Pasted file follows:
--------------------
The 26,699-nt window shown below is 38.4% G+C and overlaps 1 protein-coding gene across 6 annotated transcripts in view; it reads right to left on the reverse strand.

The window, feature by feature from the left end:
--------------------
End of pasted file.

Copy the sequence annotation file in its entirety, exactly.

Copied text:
The 26,699-nt window shown below is 38.4% G+C and overlaps 1 protein-coding gene across 6 annotated transcripts in view; it reads right to left on the reverse strand.

The window, feature by feature from the left end: